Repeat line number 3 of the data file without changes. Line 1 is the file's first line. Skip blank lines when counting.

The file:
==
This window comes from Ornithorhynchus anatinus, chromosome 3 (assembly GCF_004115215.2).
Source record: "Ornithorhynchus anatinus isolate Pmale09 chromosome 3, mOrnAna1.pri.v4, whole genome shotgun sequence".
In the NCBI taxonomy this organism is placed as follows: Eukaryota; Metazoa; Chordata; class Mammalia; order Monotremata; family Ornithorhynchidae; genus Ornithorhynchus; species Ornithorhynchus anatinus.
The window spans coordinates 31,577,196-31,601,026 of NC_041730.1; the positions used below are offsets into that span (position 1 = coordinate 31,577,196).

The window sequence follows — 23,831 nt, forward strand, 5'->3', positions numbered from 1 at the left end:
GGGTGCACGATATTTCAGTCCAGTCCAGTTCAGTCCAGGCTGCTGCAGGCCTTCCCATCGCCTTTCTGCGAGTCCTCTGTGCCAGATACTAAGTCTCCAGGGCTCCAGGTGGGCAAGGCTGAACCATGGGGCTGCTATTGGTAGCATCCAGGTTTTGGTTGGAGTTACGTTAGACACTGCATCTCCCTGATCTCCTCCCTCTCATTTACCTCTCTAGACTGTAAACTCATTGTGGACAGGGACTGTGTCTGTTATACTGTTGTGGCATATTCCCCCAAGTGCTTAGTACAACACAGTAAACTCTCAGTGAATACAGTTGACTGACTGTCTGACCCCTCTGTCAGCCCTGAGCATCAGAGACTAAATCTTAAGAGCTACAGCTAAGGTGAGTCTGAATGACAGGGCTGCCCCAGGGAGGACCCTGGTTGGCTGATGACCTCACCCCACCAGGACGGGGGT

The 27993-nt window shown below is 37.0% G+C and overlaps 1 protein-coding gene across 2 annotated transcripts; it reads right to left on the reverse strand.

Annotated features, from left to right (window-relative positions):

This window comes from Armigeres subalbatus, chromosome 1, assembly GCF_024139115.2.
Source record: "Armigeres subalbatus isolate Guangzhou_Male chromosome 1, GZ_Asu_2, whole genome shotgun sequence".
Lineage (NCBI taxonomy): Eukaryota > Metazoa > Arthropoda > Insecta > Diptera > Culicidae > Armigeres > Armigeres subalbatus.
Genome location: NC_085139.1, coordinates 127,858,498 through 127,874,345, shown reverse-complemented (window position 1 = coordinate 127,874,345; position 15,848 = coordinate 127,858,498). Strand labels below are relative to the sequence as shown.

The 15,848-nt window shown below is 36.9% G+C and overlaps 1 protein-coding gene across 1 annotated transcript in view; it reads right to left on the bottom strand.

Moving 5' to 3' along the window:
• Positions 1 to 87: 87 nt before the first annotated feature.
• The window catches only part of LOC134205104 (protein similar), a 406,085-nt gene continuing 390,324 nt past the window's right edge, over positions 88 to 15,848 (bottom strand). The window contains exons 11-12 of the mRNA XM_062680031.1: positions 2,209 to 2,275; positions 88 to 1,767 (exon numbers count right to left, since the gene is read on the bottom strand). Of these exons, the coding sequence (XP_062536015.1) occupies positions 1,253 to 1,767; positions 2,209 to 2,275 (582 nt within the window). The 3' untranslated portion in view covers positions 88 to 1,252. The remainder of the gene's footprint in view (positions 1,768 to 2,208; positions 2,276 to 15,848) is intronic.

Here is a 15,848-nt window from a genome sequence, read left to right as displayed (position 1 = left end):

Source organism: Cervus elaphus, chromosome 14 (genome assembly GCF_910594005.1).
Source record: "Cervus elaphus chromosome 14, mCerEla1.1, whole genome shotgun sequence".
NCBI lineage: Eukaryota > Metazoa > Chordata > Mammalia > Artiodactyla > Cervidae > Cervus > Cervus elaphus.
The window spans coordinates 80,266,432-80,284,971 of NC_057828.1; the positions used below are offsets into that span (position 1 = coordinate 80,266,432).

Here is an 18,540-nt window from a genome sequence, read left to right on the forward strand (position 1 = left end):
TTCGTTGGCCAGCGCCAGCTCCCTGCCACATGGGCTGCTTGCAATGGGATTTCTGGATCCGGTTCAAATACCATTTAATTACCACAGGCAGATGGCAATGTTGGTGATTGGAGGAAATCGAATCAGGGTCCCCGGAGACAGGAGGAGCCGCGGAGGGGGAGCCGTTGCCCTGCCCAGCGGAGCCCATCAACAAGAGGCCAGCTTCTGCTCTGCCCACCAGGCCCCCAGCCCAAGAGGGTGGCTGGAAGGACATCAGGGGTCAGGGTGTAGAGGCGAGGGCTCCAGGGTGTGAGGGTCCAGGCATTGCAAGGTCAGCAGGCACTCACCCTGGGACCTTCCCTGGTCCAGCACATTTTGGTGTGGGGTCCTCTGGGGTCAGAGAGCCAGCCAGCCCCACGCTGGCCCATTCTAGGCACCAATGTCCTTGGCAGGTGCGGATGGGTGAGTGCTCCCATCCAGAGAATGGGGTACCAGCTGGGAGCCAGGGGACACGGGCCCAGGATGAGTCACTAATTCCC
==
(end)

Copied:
In the NCBI taxonomy this organism is placed as follows: Eukaryota; Metazoa; Chordata; class Mammalia; order Monotremata; family Ornithorhynchidae; genus Ornithorhynchus; species Ornithorhynchus anatinus.